Tuesday, May 22, 2012

Toni Fuller, #1

I'm intrigued by jersey numbers.  Kurt Warner, quarterback for the Cardinals and Rams, wore #13.  He's a Christian and I suspect selected that number to express confidence that God is stronger than luck.  As proof of the point he played in two Superbowl's. 

Jim Otto wore "00".  He played center for the Raiders from 1960-71 and played in six AFL title games and one Superbowl. 

Writer George Plimpton wore #0 when he did his book, Paper Lion.  Plimpton was more intellectual than athlete.  He wrote several books where he, as a layman, tried out professional sports.  I've read most of his books - Bogey Man, about golf, Open Net, about hockey, Shadow Box, about boxing.  He never played in real Lions game, but did run a few plays in a pre-season game.  Still, he probably doesn't belong in this discussion of jersey numbers.

In fact, this isn't really about jersey numbers in general. I'll save that for another post. 

This post is about number one. 

What kind of player wears number one?  Number one seems to have a special meaning.  If you're number one you're the best.  I Googled number one.  Warren Moon wore number one playing for the Oilers.  There were a few others but not as many as I expected. 

Toni Fuller, number one, carrying the ball.
For the Outlaws Toni Fuller wears number one.  This is her second year with the team.  Last year she wore number twenty-three because number one was taken. 

I noticed Toni's number because I kept seeing it in my photos from Saturday's game against the Mustangs.   I saw her on offense.  I saw her on defense.  She's listed on the roster as defensive back and running back. 

I have a few photos of her carrying the ball but I'm not sure whether these were from the line of scrimmage or kick returns. 

When you have the ball you attract hostile attention.

This is first of three photos where number one
has the ball...

...encounters some opposition...

...and goes to the turf stretching for another yard.

Her defensive play impressed me more.  She is tied for the Outlaws lead in number of tackles with twenty-six.  Now to be honest, that's not really good.  It is good to have lots of tackles but I'd rather not have the defensive backfield leading the team in tackles.  Better the line and linebackers - stop the opponent before she gets into your defensive backfield.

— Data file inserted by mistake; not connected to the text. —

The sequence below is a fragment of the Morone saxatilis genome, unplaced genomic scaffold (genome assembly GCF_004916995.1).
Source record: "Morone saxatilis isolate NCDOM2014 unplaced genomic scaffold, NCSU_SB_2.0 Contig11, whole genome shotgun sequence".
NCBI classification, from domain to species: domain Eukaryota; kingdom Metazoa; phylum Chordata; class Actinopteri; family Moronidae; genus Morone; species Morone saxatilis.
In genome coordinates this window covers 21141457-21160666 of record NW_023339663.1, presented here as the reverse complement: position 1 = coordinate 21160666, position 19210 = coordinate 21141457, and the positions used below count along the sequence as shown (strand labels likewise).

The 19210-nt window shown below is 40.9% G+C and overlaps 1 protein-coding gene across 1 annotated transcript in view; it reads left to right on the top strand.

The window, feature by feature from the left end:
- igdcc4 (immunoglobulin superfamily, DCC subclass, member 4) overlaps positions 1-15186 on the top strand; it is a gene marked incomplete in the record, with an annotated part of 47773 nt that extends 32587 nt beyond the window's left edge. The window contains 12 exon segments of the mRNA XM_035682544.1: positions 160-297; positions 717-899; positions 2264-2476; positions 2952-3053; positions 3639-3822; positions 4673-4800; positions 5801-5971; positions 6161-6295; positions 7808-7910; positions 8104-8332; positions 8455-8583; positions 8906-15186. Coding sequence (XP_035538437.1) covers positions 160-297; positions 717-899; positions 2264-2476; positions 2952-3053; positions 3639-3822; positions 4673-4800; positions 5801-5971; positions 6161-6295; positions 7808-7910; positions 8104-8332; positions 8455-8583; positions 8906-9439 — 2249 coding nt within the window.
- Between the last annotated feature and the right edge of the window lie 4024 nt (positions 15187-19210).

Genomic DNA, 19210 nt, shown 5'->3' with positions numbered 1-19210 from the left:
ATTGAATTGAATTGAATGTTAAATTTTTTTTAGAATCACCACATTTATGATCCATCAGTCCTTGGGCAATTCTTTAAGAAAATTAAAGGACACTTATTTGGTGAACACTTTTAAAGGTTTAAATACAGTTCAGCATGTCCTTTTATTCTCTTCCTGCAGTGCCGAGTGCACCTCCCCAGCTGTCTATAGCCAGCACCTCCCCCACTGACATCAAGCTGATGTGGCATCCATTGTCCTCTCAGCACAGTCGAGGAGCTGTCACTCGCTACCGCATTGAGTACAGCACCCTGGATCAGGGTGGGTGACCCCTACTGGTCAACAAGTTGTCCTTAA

But Toni's performance is impressive. 

A key to effective tackling is to hit the runner low. 
Grab the legs and hang on.  It is difficult to run the
ball when someone is hanging on to your legs.

A flying tackle. 

First of three photos.  I wonder if you see this as I do.  I'm posting large because I want
you to see the expression on the runner's face, the concern in her eyes.

Open field tackling is difficult.  Try it sometime.  Toni
doesn't get a clean hit but she does get a hold on the

And brings her to the turf, hanging on to a foot just to be sure.

Possibly the biggest defensive play wasn't a tackle.  Some of our opponents have improved their passing game.  Long complete passes can do lots of damage - as witness the game against the Diamonds.  The Mustangs have a decent passing game, too.  One of Toni's big plays Saturday was batting down a pass.  It was on target and the receiver had a clear path to the end zone.  But Toni had a better idea and leaped high to knock the ball down.

Are you interested in sports photography?  Someday I'll do a post just about managing the
camera to get sharp photos.  Of which this is not an example.  My eyes water when I look
as this photo for very long.  I think my camera is focused on #29.  Or maybe on the
official to the left.  Certainly not on Toni.  The camera has auto focus which is far
better than my own manual focusing.  But sometimes the camera doesn't know where
I want the focus to be. 
Enough on the photography.  Toni saves a score by leaping high and deflecting the
pass away from the receiver.  Great play.  Pass defense is difficult, too.

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